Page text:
I am proud of the ALS community and proudly participated in having a bucket of ice poured on my head. I am proud of my children, my husband, friends, my family and the stranger-at- large, who took part to make a difference in the life of someone affected by ALS. Instead of ranting that ALS had stepped on our toes, I dumped...she dumped...he dumped... and then something amazing happened. Discussions started as to what we could do to bring awareness to our community of rare disease.
Ideas were pouring out just as quickly and fluidly as the water from our buckets. Others began to use the ALS challenge as a forum to speak openly about another rare disease and dumped and donated on behalf of someone afflicted with a disease other than ALS...that rocks, too.

Despite the cold, it boils down to something simple. Embrace the challenge, people. It's not a waste. It really is as simple and powerful and massive as choosing to be a part of something beautiful and big and important. It is making someone in the dark and dank corner of their isolation and fear, feel...maybe for the first time, that someone hears them. Someone sees them. Someone might actually listen and learn from and love them. For when you're fighting in this war, there is an inevitable and for many, it is death. Living with that reality is what you call a challenge. A mere bucket of ice water is nothing, nor is sharing empathy rather than envy.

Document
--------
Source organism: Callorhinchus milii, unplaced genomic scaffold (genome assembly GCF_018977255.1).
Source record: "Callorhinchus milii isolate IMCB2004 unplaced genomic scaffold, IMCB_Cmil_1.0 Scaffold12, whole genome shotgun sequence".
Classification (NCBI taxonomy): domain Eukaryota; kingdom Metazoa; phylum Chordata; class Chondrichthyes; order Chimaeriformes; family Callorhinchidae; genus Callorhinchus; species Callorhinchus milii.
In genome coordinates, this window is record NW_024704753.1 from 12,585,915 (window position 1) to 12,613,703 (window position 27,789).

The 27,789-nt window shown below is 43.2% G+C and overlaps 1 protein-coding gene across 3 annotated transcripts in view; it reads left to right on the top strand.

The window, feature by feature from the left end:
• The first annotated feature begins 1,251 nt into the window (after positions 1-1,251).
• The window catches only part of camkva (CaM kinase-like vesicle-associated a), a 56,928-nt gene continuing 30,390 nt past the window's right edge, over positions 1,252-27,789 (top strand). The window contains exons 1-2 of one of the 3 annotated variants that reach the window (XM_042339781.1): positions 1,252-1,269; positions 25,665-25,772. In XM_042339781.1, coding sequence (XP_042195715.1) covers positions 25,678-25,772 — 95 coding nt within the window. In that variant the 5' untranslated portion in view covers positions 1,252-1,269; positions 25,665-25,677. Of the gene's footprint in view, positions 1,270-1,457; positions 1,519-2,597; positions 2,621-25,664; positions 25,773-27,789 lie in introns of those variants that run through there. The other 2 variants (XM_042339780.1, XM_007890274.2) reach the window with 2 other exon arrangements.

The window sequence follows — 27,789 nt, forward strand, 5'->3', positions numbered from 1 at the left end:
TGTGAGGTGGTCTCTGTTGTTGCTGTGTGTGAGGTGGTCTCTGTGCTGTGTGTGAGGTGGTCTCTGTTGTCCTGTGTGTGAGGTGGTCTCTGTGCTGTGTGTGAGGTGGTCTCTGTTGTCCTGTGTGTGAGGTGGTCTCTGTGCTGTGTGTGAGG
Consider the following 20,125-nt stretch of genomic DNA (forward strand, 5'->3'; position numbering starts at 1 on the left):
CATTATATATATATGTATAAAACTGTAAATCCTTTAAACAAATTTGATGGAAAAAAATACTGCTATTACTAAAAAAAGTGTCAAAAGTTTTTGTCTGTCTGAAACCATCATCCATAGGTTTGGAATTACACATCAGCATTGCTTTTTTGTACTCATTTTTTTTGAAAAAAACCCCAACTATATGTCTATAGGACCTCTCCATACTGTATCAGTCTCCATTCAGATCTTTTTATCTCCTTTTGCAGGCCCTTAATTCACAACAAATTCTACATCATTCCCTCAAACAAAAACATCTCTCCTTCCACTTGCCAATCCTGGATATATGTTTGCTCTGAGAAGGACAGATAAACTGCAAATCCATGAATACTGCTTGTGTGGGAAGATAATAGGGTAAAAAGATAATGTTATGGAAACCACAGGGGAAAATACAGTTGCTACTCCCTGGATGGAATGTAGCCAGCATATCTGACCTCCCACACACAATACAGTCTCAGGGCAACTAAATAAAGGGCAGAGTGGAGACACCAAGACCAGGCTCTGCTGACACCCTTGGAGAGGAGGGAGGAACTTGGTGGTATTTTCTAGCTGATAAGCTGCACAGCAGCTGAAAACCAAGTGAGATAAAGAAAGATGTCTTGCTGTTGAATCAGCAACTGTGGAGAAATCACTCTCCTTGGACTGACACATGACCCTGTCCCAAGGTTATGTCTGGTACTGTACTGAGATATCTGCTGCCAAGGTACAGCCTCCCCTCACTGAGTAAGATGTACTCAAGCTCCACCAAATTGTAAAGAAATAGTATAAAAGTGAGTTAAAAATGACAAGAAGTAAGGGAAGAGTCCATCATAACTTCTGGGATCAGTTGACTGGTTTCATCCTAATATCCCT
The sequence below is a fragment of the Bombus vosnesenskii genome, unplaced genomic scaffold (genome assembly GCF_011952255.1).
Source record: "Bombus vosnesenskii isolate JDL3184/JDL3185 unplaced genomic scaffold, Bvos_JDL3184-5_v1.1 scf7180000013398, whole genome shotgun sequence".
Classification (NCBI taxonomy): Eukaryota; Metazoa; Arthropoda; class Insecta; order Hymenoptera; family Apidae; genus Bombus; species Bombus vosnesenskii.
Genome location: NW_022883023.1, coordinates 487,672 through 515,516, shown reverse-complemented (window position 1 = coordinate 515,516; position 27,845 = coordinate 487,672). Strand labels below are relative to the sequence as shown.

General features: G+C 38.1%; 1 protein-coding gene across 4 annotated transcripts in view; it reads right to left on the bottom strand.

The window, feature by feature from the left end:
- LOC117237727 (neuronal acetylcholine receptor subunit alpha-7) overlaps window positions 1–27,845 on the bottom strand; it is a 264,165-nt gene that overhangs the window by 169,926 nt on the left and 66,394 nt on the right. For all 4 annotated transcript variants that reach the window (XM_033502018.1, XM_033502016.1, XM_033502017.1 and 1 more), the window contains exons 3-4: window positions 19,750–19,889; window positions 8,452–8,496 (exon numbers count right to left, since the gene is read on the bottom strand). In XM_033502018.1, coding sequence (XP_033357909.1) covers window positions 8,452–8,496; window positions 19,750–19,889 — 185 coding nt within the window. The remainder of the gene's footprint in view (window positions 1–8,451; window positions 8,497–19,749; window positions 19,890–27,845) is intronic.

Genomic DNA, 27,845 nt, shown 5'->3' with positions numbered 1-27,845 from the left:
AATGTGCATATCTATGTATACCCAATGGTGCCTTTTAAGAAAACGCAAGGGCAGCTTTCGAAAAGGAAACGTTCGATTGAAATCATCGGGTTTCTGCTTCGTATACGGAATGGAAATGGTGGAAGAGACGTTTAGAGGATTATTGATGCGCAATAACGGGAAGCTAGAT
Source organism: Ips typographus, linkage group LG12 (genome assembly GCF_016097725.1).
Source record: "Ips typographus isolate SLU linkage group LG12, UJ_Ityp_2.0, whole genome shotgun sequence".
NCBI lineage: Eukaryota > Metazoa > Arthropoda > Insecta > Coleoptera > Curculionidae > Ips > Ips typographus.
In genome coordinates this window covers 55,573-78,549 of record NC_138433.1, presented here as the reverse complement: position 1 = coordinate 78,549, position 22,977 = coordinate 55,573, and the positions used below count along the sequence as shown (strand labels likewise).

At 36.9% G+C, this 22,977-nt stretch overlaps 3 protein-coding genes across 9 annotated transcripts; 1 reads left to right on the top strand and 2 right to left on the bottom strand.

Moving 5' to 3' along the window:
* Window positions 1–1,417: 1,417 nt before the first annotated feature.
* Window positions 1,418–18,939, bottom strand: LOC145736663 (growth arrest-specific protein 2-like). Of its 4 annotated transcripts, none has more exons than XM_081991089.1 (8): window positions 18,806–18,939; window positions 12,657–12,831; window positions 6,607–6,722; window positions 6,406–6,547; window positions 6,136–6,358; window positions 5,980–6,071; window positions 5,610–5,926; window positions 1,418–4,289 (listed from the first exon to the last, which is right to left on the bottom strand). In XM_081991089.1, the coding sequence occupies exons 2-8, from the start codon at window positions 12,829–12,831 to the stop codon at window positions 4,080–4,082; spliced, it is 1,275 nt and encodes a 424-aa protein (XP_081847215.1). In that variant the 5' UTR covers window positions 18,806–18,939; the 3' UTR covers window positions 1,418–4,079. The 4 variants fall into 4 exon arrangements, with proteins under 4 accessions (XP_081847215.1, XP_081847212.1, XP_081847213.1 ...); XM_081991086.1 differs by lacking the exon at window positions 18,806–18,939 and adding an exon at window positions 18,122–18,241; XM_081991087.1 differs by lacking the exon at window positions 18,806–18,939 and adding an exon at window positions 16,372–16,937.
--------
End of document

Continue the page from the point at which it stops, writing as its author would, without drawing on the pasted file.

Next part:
I can only hope that one day, the masses and media outlets will be using up cyber space so powerfully and poignantly to bring EOIS and RSD/C
RPS to the spotlight, and we'll be taking part in more challenges and being called out to do more crazy things as a society, that might inspire and inspirit friends and funds, and bring courage and cures to our family and to others.

So go call someone out. Go donate to ALS. Go get a bucket. Get something. Go donate to something you care about or at least quiet your complaints and silence the sneer. Be a part of something big, but be in it with peace and love.

I challenge you.